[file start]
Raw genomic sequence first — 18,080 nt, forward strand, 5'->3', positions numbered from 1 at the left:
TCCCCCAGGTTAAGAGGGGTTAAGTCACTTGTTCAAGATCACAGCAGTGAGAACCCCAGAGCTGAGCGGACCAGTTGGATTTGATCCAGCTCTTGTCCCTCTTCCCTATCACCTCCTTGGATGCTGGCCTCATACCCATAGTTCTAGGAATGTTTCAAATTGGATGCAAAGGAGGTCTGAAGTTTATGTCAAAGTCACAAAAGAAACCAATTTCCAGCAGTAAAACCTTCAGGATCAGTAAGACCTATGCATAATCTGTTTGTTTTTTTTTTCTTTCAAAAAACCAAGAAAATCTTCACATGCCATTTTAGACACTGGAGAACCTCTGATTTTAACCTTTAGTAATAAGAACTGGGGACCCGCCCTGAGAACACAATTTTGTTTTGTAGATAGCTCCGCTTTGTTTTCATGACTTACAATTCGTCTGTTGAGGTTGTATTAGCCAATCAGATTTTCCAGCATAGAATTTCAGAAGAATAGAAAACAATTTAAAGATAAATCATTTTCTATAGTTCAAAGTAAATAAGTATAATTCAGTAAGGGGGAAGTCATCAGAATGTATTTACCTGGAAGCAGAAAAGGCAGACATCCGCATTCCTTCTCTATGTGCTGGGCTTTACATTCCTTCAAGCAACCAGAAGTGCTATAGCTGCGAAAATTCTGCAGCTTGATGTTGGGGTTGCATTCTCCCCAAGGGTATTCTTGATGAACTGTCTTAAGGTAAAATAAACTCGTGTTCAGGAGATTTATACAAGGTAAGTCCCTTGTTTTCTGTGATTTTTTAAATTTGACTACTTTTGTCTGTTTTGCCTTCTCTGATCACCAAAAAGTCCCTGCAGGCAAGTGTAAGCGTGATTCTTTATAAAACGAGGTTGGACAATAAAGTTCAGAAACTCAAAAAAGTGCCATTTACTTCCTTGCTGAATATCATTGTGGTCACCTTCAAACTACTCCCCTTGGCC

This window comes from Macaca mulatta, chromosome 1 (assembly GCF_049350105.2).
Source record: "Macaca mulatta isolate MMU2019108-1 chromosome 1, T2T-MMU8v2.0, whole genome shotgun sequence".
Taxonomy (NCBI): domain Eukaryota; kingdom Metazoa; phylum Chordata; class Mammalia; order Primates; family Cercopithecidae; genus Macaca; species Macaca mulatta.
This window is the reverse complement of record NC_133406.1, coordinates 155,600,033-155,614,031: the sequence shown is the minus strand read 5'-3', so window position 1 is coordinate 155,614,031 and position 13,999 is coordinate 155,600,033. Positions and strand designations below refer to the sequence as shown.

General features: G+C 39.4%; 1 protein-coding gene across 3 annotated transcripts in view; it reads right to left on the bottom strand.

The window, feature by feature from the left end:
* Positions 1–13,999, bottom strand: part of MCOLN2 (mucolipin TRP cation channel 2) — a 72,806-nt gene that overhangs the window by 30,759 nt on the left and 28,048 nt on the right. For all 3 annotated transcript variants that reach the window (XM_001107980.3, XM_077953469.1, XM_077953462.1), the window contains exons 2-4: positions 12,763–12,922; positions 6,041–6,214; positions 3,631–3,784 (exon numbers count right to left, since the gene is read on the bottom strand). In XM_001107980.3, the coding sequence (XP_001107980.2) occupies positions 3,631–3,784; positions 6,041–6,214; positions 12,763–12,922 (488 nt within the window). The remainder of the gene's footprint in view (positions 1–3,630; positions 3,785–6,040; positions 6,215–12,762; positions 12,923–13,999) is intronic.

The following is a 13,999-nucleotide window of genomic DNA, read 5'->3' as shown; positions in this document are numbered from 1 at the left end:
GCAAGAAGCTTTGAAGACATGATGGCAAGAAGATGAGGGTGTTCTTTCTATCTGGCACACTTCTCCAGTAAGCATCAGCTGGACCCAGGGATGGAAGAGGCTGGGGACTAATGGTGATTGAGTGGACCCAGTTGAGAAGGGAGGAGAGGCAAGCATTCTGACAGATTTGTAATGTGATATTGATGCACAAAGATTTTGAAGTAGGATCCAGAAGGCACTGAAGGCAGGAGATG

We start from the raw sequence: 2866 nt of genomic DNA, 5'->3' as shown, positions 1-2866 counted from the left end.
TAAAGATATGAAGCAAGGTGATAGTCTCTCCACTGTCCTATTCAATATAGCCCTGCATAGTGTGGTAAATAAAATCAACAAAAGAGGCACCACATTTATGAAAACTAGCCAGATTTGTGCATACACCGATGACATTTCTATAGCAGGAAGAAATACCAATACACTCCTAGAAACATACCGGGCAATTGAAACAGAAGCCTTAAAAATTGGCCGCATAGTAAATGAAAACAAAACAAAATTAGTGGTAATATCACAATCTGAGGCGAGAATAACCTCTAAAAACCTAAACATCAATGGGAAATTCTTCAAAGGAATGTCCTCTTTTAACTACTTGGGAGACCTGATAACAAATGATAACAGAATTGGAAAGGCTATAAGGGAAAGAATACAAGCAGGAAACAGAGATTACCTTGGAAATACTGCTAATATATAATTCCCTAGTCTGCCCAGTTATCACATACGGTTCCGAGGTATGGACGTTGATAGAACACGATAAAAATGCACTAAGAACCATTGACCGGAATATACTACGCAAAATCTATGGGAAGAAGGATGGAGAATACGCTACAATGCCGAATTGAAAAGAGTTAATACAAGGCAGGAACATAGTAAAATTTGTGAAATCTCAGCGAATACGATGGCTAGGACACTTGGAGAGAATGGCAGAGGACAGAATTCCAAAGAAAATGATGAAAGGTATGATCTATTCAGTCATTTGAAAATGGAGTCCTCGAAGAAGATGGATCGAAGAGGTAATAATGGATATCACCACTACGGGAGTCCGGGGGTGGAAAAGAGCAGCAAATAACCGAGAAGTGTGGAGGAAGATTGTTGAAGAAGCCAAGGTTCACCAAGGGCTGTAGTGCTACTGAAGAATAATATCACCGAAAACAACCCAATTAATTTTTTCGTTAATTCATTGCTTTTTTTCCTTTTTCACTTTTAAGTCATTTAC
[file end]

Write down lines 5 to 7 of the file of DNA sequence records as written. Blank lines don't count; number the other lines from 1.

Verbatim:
Taxonomy (NCBI): domain Eukaryota; kingdom Metazoa; phylum Chordata; class Mammalia; order Primates; family Cercopithecidae; genus Macaca; species Macaca mulatta.
This window is the reverse complement of record NC_133406.1, coordinates 155,600,033-155,614,031: the sequence shown is the minus strand read 5'-3', so window position 1 is coordinate 155,614,031 and position 13,999 is coordinate 155,600,033. Positions and strand designations below refer to the sequence as shown.

General features: G+C 39.4%; 1 protein-coding gene across 3 annotated transcripts in view; it reads right to left on the bottom strand.